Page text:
Benches

Image: A bench in an Edmonton Transit System bus shelter, with a metal bar in the middle to prevent laying down on the bench.

Image: A bench in an Edmonton Transit System bus shelter, with a metal bar in the middle to prevent laying down on the bench.

 
 

Benches

Throughout Edmonton, benches found in public spaces have been designed in many different ways to prevent people from lying down on them. The purpose of these designs are to make them impossible to sleep on.

There is a significant number of people in Edmonton who do not have a home, and for whom shelters are not a viable option to stay overnight. These people sleep outdoors wherever they can, and the City has taken steps to prevent them from using benches.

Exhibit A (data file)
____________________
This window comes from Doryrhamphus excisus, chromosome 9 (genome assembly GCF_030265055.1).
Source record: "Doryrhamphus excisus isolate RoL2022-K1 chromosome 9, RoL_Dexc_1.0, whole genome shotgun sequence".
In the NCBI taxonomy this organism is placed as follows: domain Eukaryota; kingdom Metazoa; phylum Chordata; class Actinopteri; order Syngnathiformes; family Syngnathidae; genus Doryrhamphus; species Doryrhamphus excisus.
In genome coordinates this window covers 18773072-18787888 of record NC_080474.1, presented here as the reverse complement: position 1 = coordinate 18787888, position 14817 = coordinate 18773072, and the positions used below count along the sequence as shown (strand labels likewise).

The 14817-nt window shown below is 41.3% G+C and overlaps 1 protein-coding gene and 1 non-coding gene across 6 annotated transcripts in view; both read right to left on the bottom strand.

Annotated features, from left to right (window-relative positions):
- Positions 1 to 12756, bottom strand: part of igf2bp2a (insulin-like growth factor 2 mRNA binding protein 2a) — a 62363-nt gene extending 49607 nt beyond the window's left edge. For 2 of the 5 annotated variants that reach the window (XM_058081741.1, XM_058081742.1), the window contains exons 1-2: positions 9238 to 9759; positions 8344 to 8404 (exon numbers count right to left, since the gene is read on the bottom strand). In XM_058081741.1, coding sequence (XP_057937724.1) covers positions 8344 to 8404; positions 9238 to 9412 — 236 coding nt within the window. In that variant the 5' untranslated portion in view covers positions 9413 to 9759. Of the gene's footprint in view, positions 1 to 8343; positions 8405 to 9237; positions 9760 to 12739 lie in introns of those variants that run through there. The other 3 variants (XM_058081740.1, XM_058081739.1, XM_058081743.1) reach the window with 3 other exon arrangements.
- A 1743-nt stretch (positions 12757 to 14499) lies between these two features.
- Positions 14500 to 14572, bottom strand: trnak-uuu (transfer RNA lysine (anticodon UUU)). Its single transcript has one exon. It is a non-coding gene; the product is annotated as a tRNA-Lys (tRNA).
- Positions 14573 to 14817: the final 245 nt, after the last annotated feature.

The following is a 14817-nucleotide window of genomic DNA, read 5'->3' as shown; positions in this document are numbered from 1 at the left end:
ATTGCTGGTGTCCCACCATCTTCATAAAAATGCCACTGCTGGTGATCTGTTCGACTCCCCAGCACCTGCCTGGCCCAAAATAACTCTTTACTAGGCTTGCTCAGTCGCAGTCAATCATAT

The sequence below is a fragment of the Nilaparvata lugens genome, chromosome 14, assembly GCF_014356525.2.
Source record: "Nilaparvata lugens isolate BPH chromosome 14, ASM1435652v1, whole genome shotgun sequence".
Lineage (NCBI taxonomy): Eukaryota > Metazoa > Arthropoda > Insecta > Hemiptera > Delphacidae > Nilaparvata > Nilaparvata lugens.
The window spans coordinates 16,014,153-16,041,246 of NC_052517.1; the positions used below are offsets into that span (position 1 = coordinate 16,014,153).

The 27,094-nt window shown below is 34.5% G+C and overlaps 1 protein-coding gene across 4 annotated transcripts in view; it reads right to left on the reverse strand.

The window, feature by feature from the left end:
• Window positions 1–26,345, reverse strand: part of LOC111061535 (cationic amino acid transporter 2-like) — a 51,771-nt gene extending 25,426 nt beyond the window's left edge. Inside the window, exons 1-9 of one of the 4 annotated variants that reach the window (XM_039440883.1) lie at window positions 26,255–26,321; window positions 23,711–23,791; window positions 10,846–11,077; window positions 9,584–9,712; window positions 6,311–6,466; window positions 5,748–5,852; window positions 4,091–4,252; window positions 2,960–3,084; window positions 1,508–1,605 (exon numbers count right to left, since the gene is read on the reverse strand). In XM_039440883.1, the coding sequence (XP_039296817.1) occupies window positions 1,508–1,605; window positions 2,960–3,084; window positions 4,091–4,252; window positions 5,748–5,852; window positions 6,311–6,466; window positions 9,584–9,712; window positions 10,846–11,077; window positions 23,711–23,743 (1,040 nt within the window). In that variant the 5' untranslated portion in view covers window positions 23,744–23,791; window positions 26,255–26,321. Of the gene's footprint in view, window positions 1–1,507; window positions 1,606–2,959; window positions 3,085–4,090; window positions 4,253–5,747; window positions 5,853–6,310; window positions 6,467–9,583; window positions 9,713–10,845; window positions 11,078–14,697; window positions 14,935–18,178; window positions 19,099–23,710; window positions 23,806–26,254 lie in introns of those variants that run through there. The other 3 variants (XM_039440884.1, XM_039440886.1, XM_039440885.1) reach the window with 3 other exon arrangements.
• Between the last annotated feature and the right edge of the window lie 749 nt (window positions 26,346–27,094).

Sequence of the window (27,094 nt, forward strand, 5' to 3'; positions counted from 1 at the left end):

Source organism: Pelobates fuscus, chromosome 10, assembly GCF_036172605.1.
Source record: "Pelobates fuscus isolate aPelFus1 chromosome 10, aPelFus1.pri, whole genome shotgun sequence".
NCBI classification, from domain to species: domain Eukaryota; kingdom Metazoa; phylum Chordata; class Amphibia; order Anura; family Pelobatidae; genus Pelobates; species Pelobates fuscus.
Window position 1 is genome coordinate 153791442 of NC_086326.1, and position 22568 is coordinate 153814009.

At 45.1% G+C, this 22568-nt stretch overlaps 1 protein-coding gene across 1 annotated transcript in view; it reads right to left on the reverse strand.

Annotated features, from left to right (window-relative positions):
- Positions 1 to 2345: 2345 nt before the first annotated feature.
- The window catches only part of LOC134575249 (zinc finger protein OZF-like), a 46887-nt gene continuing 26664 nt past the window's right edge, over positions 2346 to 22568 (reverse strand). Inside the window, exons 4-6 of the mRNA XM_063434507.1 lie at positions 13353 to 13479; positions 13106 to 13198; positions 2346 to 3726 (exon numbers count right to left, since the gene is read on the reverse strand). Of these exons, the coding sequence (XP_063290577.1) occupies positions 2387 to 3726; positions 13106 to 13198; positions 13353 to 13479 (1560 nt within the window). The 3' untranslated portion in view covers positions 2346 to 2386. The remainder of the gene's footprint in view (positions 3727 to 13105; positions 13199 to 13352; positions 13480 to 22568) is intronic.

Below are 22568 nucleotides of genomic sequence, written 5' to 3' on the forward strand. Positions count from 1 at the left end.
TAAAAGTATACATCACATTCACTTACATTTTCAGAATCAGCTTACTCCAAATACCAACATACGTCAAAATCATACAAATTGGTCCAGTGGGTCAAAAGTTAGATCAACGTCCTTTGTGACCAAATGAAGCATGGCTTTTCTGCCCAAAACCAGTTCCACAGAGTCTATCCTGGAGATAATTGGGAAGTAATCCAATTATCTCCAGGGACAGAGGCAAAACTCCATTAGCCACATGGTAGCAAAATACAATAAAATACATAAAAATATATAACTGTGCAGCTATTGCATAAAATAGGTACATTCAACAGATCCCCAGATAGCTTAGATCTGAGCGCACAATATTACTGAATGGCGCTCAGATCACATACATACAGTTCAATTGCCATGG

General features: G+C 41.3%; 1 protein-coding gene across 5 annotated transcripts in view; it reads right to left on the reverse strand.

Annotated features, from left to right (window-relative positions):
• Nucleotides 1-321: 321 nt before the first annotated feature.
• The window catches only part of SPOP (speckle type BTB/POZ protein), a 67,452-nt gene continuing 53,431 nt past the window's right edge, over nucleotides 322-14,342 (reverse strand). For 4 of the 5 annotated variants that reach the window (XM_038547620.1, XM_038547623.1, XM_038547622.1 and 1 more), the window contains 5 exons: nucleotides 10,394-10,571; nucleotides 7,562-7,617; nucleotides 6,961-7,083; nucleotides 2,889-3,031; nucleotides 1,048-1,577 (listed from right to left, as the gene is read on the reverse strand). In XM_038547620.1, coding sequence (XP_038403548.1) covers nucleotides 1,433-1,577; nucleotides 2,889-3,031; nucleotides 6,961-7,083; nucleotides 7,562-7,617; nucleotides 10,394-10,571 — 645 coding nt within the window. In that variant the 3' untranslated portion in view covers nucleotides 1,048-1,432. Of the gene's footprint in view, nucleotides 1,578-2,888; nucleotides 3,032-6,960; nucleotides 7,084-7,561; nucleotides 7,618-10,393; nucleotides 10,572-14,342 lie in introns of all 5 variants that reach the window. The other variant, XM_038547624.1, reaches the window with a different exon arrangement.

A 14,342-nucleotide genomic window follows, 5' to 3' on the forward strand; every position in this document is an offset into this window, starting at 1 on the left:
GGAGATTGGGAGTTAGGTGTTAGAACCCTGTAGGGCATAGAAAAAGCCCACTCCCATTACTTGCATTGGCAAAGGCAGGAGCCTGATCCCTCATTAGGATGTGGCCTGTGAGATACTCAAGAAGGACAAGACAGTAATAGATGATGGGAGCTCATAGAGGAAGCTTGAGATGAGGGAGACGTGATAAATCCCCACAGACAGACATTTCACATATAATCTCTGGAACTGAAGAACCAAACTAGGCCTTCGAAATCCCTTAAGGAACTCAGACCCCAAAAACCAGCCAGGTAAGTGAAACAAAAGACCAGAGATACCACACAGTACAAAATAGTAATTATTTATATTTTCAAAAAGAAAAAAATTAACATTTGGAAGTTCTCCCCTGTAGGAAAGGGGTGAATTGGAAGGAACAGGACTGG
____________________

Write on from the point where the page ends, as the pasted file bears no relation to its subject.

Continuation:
Image: A public bench along 101 Street, with metal ridges dividing its surface.

There are two primary tactics used for this end, and both are visible throughout Edmonton. The first is the placement of a physical barrier in the centre of the bench. These often take the form of armrests, but not always (as in the case of many ETS bus shelters). These do not improve the benches, and in fact reduce the number who can sit on them comfortably.

Image: A public bench on Jasper Avenue, with a metal bar in the centre.

While it would be unreasonable to expect Edmonton to design benches into more comfortable beds, this design element represents a dehumanizing approach to homelessness. Rather than invest further into alleviating homelessness, the City has put time and effort into designing public spaces that allow use by those with the privilege of a home, and rebuff those with nowhere to rest.

Image: A bench along 102 Avenue, divided by metal bars along it's length.

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